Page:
January 4, 2021

Fitness season, for many, spans from early Jan. to early spring. Fitness season, ideally should be All Season. Your efforts should be aimed at reaching your best performance. Your best performance is a performance at or near your potential. In this article I will provide some basic information about fitness (exercise, nutrition and mindset) provide links to useful sources and provide some fitness tips from pros.

I read excessively and watch tons of videos related to exercise. I have worked in the industry for a long time and have been privileged in interacting with a range of high level fitness, nutrition and sports people. Thanks to all of them for sharing their knowledge and know how. This is a very brief list of some recommended fitness and health sources- including websites and articles.  I need to emphasize very brief  list, as there are many more valuable sources I haven’t listed. The list here should be enough to get your started, and put you on the road to fitness.

Sports Scientists– great site that involves top level analysis and practical suggestions to maximize performance.  “Welcome to the Science of Sport where we bring you the second, third, and fourth level of analysis you will not find anywhere else.” The site provides exceptional information regarding analysis of scholarly papers – going beyond most analyses. Autism Fitness– a site dedicated to high quality exercise recommendations for autistic individuals. “Every program, event and tool inside the Autism Fitness framework is designed to enable effective, fun and meaningful fitness outcomes for every individual across the spectrum.” Stanford Mind & Body Lab: Top level science  regarding the impact mindset has in an array of contexts. “Dr. Crum’s research focuses on how changes in subjective mindsets—the core assumptions we make about things and processes in the world—can alter objective reality through behavioral, psychological, and physiological mechanisms.” Barbara J. Rolls @ Penn State: Rolls is high level researcher and she is the author of The Ultimate Volumetrics Diet. She has published a plethora of studies.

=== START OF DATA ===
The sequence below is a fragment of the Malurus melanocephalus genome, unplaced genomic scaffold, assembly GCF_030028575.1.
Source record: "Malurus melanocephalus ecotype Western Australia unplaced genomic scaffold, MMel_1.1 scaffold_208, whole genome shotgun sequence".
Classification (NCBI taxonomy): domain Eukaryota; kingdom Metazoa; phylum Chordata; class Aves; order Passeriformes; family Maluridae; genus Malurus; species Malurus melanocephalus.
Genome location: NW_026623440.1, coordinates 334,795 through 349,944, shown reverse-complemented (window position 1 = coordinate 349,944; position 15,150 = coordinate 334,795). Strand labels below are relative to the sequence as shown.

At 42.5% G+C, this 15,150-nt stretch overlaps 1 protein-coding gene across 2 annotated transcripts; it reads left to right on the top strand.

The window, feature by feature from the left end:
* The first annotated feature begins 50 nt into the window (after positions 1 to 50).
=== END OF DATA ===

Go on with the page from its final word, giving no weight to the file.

What Makes The Best Diet? Diet an important factor when considering overall health. Television shows, books, and various media outlets are saturated with advice on what and how to eat. A lot of information is conflicting, which often makes it hard to choose the right diet. How can there be so many “best” diets?  Low carb proponents would have us believe low carb is the way to go. Proponents of a low-fat diet insist that’s the way to go if health and weight loss are your primary concerns. Those are two of the many diets on the market. Is there a single best diet?…..

The Truth About Nootropic Brain Supplements…Nootropic substances—from the Greek words meaning “mind-bending” –are ingestible chemicals often promoted for their cognitive enhancing properties (Jasanoff 2018). According to companies selling nootropic products, benefits of using the products include prevention of cognitive decline, enhanced memory, increased learning, improved concentration, and rapid cognition. Nootropic drugs include stimulants like amphetamine and methylphenidate, marketed under the names Adderall and Ritalin, as well as sleep suppressants like Modafinil. Nootropics also include a range of dietary supplements…